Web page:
Were the jury wrong to identify my daughter as Noleen Murphy born to an 11 year old child in her family home and died by stabbing??? And if so then why has another inquest not been demanded, oh wait, my father and three sisters took a High Court case and tried to over turn the decision but LOST, and that led to questions as to where they found the money to fund a High Court case????

    And where did my father who left 100,000e in his will to four of my siblings, two of them who admitted they knew my father had abused their own children, where did my father get the money to pay for a full legal team for himself and my three sisters who sat beside my father in the inquest and loyally supported him, despite giving evidence themselves that they had been abused too, where would a retired council worker aged 81 get that kind of money to fund a solicitor, barrister and a senior counsell for FOUR people and then die a year later and leave 100,000e, so, even if I am mad, and making it all up, who is right/wrong here the police for believing me,and acting on my allegations, the jury for believing me, or is Gageby wrong?

    Mmm, I would hedge my bets and say Gageby was wrong to produce in my view a completely biased report full of errors and mistakes and personal opinions, that no one took any notice of anyway, because the Garda continued to spend money on the case, and the men who abused me are STILL on file as official suspects, by their own admissions and have NOT been cleared in this case.

    And yet the Dept of Justice said they were accepting the Gageby Review and refuse point blank to meet with me or my solicitor and then the Panel Review set up to look into 321 cases of Garda corruption and mishandling then while admitting that the Gageby Review was outside their remit viewed it anyway and also agreed with it and refused to give me a Commission to Investigate, so now the Dept of Justice have TWO biased Reviews into my case and both parties of those reviews did not meet with me or correspond with me but delivered findings that nothing more needs to be done in my case, while 8 men are walking around free that could be Noleens father and are a huge risk to your children.

  11. Truth in the News

    There needs to be a full Inquiry to establish the facts, as the revelations are serious
    and the ways they have been dealth with give rise to widespread public concern
    it is not a case of offical bungling, there is sinister hidden element below the surface
    and they need to be exposed… civil society can allow this to be ignored;
    Full praise to Broadsheet for exposing the issue in such detail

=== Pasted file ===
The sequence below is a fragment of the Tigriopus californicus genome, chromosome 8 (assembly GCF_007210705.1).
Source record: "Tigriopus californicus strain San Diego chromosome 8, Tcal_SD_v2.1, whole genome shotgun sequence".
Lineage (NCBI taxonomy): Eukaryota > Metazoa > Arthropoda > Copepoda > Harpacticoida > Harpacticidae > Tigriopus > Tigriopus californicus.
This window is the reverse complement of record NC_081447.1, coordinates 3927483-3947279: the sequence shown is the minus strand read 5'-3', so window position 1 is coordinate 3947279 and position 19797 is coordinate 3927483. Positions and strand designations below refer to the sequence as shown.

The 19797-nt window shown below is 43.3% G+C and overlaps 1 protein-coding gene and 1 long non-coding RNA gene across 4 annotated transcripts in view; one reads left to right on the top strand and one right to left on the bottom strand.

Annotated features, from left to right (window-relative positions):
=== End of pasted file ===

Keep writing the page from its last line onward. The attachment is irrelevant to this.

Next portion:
12. some old queen

    I remember a care taker entering a class room in my school then walking over and fingering a girl. The teacher who was female, pretended she heard nor seen anything despite the poor girl pleading for him to stop. “Cross Jamsie” done a lot of harm.

    We should not be surprised that in those times pedophile rings operated without impunity. Hopefully not in these times but when the legal profession is still such a biased top down system of ‘justice’, only history will tell.

    Keep at it Cynthia. Best wishes to you and yours. xx.

      1. some old queen

        Yes that actually happened. If he could do that in a room of thirty children and a teacher, god knows what else he done. And it was probably covered up too. One of many I expect.

        There is clearly some powerful people involved in this case but it is too easy to also wave the high hand and dismiss it all as a conspiracy. I have sent links to this campaign to a number of people and not one response. We try to ignore what makes us feel uncomfortable. We deny that something like this could ever happen.

        In the mean time, a woman has to resort to sites like this. No offence BS and well done for your continued highlights but until people accept that the justice system has failed Cynthia Owen, nothing has really changed.

        WE have not changed.

  13. Paul Meuse

    Chief Justice Susan Denham should be forced to resign from the Court!

    What she did was highly unethical, and that court case and the subsequent judicial review which tossed out the criminal charges against him led to other paedophiles getting off the hook. And like the Catholic hierarchy has done repeatedly the perpetrator was allowed to continue to molest and rape future victims abroad.

    The fact that Susan Denham didn’t see it inappropriate for her to sit on the case where her brother was involved speaks volumes about her real ethical integrity.

    I was a counselor and also have two law degrees. As a counselor I had other counselors removed permanently after filing ethical charges against them. Susan Denham ignored a most important principle; that is “to avoid even the appearance of impropriety.”